Your AFR PhD studies enabled you to take part in another research project, studying police experiences in Bukavu, can you go in to more detail?
“My PhD focus made me apply for an additional—policy-orientated—research grant with the Dutch Knowledge Management Fund, itself part of the Dutch government-supported Knowledge Platform Security and Rule of Law (KPSRL).
“This research looked at the everyday work and life of police officers in Bukavu and asked how such everyday experiences could be meaningfully included in future police reform efforts. Josaphat Musamba and Robert Njangala, two Congolese research friends, and I have had the pleasure to conduct this project in association with a Bukavu-based research centre, the Groupe d’Études sur les Conflits et la Sécurité Humaine (GEC-SH) and a Nairobi-based research institute, the Rift Valley Institute (RVI).
“Working directly with Congolese researchers on a project, even if small, has been an exciting experience. It is thanks to the AFR scholarship and the research I have been able to conduct through it, that we were able to successfully apply for this grant, which in turn has given us an interesting opportunity to directly engage with policymakers and practitioners working on Bukavu’s security issues.”
Have you set yourself any particular goals you want to achieve as a researcher – will you keep your focus on the Democratic Republic of Congo (DRC)?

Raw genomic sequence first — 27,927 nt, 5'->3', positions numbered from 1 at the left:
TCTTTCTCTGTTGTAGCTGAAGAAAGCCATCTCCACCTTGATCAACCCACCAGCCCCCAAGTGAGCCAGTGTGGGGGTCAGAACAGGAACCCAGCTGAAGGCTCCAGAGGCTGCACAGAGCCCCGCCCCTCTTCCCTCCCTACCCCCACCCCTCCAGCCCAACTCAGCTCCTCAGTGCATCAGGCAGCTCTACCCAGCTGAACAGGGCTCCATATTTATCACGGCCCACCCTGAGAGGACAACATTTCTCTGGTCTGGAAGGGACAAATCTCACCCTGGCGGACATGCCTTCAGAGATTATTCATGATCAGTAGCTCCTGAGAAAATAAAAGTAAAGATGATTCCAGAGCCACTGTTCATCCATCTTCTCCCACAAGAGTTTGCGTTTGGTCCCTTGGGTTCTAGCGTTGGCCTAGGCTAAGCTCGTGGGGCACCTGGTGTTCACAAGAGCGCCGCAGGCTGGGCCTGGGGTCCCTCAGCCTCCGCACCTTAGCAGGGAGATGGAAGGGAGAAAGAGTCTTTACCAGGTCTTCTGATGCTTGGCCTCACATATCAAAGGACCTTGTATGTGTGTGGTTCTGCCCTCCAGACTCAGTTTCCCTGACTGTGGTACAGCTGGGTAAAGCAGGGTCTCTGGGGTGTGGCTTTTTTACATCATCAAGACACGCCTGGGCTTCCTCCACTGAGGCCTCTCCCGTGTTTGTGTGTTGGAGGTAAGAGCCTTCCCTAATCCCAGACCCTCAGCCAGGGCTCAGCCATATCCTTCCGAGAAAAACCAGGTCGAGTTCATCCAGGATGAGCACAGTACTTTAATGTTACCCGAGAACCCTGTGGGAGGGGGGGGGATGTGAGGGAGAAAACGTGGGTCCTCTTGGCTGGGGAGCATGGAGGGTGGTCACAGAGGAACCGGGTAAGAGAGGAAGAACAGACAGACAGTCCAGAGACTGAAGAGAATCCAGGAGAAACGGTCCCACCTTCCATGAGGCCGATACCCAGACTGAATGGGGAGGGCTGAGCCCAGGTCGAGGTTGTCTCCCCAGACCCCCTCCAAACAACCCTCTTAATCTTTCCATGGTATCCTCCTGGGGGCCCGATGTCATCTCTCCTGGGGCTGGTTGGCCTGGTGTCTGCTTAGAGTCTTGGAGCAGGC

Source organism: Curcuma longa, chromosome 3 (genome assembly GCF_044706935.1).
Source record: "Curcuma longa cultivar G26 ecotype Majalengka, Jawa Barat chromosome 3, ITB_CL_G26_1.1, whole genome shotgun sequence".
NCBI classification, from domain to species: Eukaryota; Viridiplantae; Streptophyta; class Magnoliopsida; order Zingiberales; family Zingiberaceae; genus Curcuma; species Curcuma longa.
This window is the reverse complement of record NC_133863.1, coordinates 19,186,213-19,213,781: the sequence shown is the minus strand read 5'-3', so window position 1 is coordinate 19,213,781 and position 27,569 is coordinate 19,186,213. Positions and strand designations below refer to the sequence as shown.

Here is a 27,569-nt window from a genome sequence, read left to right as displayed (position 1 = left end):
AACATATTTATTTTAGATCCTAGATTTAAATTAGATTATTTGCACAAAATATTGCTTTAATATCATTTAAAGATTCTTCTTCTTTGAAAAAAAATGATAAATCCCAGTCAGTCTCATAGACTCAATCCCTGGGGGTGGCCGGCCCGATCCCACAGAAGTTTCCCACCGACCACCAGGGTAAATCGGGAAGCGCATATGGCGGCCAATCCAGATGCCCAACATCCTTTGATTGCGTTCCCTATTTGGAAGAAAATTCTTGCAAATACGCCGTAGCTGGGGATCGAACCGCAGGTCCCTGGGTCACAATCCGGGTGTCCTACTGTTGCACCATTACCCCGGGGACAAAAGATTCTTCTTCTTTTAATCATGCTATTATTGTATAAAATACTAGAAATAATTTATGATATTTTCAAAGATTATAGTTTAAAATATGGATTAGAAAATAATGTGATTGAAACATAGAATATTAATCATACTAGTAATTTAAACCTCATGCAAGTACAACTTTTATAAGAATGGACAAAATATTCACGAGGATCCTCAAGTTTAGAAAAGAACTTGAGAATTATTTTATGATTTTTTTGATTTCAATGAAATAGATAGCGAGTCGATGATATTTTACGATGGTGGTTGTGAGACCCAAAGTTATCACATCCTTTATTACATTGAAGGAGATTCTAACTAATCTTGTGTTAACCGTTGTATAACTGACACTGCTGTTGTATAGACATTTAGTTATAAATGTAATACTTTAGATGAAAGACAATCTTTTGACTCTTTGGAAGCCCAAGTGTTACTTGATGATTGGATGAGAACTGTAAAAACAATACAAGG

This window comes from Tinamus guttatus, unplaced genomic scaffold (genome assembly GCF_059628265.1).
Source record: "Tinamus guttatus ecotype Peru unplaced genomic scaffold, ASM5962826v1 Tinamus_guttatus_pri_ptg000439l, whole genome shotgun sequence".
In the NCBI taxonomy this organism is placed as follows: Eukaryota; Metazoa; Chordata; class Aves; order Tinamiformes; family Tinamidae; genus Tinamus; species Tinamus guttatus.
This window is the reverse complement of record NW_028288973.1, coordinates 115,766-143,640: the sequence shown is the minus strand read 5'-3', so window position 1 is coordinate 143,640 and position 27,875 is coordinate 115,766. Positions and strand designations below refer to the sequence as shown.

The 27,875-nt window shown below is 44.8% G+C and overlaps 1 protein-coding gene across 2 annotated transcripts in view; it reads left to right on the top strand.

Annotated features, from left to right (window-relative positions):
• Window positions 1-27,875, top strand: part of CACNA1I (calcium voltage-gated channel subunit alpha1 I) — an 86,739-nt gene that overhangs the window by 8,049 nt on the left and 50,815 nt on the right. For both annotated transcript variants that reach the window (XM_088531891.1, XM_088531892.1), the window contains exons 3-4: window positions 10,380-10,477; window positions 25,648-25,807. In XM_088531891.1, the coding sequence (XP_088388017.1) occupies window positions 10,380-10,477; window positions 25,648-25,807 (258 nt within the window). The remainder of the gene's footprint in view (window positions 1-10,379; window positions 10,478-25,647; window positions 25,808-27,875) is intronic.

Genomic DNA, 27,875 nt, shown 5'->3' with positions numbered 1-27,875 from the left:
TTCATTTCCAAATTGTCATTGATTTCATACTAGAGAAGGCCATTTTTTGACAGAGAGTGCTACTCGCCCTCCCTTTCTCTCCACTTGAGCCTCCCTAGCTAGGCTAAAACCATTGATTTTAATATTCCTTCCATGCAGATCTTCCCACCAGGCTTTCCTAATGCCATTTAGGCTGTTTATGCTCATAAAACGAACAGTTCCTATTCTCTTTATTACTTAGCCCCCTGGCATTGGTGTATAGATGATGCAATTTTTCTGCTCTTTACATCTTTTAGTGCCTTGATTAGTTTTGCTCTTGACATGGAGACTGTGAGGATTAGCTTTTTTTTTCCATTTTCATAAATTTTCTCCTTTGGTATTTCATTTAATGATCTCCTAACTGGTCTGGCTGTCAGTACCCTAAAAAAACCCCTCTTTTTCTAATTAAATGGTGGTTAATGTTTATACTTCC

“What drives me is not so much my desire to pursue an academic career or to produce ground-breaking research—I think neither are very likely. My ambitions are more grounded, in a literal sense.
“I would take immense pleasure and deep satisfaction in supporting the development of high-level, well-funded and competitive research in the DRC.
“During my fieldwork, I had the privilege to be associated to the GEC-SH, a relatively new university-linked research unit in the city of Bukavu. A mid- to long-term aim of mine is to support this unit in its aim to become a competitive bidder for research grants, to further grow its team and networks, and to establish itself on the national and regional research landscape.”
Could you see yourself coming back to your home country Luxembourg to political science research?
“To my knowledge, the field of conflict studies and a DRC-focused research and policy community barely exist in Luxembourg, if at all. Considering Luxembourg’s European and global political and economic priorities, this is understandable and yet unfortunate.
“Luxembourg and its citizens have historic (and not so glorious) ties with the Congo dating back to Henry Morton Stanley’s explorations of the Congo Basin in the 1870s.
“If this was to change—if there were plans for the national history curriculum to be rewritten, for example, or for Luxembourg’s university to establish a conflict research centre, or for projects pursuing such aims to be launched—I would certainly be intrigued by the idea of getting involved.”
- Michel Thill’s project funded by the Dutch Knowledge Management Fund has led to several blog posts and a policy briefing, which can be found in English and in French.
- Ghent University’s Conflict Research Group website
Published 20 March 2018